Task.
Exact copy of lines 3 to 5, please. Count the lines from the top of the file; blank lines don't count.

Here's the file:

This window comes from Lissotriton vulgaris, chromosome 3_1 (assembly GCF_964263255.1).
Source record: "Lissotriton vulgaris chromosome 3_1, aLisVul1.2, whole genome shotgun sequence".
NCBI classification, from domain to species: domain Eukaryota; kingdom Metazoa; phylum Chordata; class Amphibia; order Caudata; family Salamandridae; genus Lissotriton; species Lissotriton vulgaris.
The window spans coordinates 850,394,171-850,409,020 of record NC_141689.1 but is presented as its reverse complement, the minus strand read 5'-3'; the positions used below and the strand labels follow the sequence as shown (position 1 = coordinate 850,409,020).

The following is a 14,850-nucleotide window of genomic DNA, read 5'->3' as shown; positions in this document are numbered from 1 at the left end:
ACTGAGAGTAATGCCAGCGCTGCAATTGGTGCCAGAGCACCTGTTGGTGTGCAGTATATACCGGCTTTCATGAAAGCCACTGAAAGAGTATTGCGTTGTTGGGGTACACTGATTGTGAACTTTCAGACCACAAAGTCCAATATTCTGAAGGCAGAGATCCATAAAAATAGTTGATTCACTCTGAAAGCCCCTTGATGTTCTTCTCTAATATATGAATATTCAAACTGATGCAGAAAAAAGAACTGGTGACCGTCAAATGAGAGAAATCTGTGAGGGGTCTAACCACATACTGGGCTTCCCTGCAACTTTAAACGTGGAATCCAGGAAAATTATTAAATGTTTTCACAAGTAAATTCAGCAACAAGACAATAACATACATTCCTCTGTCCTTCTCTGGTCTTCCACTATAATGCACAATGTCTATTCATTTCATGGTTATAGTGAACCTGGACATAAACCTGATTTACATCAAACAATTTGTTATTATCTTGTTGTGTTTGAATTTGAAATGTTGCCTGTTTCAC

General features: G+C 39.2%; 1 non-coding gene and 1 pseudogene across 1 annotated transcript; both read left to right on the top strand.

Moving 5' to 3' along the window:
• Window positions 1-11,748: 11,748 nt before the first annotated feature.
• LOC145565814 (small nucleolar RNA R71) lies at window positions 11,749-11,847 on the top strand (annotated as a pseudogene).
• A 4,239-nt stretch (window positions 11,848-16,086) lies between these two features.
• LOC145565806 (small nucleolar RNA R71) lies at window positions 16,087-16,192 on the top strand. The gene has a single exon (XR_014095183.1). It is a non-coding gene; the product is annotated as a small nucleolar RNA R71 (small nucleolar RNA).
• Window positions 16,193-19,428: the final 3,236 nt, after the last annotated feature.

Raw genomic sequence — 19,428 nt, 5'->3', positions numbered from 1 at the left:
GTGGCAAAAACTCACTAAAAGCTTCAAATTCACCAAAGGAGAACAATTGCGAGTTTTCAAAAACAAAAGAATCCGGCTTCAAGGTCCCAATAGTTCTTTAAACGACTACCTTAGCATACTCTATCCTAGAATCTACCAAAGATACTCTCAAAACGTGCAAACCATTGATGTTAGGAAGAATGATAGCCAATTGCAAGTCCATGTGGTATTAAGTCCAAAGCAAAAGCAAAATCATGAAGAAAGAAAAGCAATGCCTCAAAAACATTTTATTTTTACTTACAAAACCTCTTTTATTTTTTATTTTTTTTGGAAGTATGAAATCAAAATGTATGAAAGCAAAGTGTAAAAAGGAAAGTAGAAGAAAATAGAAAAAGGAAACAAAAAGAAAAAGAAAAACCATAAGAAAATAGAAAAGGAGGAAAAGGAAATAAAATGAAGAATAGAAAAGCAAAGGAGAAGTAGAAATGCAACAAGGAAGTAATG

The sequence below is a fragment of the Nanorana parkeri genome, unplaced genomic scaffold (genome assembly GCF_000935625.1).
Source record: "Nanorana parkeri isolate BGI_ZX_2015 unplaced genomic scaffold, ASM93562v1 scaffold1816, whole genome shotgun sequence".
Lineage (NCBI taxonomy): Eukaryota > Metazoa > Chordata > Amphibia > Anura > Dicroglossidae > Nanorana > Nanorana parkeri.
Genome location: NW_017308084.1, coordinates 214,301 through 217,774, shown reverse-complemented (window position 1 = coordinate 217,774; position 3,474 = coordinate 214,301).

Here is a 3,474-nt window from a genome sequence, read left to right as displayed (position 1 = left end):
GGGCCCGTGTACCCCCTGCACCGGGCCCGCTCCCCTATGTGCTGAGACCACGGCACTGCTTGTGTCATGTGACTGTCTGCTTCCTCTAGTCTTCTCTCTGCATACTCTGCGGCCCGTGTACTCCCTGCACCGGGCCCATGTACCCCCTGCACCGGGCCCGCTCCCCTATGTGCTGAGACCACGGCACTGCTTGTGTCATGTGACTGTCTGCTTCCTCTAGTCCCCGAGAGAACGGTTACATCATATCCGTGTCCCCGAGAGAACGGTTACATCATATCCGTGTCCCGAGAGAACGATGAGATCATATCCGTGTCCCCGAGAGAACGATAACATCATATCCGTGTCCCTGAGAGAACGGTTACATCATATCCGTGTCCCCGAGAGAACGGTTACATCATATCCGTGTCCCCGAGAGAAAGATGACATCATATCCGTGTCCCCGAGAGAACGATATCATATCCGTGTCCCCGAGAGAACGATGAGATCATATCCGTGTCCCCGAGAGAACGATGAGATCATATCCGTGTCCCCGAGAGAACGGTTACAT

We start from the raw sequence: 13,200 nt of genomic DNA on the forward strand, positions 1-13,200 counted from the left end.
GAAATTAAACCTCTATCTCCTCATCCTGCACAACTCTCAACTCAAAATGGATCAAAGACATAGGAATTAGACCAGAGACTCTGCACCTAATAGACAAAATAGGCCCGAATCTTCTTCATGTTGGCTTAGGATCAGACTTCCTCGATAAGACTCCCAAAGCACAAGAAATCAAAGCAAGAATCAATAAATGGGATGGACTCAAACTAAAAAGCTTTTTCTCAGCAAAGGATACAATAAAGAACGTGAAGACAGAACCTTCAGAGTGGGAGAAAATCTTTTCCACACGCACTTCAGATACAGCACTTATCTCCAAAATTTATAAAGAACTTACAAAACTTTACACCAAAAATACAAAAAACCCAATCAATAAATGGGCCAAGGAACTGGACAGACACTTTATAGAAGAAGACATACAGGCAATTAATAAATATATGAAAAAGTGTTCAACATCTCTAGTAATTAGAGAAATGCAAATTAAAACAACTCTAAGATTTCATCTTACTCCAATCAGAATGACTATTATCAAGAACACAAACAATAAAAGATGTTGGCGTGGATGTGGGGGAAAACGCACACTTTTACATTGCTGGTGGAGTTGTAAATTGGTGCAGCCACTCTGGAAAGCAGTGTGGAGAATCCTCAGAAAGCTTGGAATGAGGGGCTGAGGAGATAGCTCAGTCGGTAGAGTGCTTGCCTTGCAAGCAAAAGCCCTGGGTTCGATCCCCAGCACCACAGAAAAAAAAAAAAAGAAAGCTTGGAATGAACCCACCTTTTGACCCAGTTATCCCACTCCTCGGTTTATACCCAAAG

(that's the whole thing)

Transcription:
NCBI classification, from domain to species: domain Eukaryota; kingdom Metazoa; phylum Chordata; class Amphibia; order Caudata; family Salamandridae; genus Lissotriton; species Lissotriton vulgaris.
The window spans coordinates 850,394,171-850,409,020 of record NC_141689.1 but is presented as its reverse complement, the minus strand read 5'-3'; the positions used below and the strand labels follow the sequence as shown (position 1 = coordinate 850,409,020).

The following is a 14,850-nucleotide window of genomic DNA, read 5'->3' as shown; positions in this document are numbered from 1 at the left end: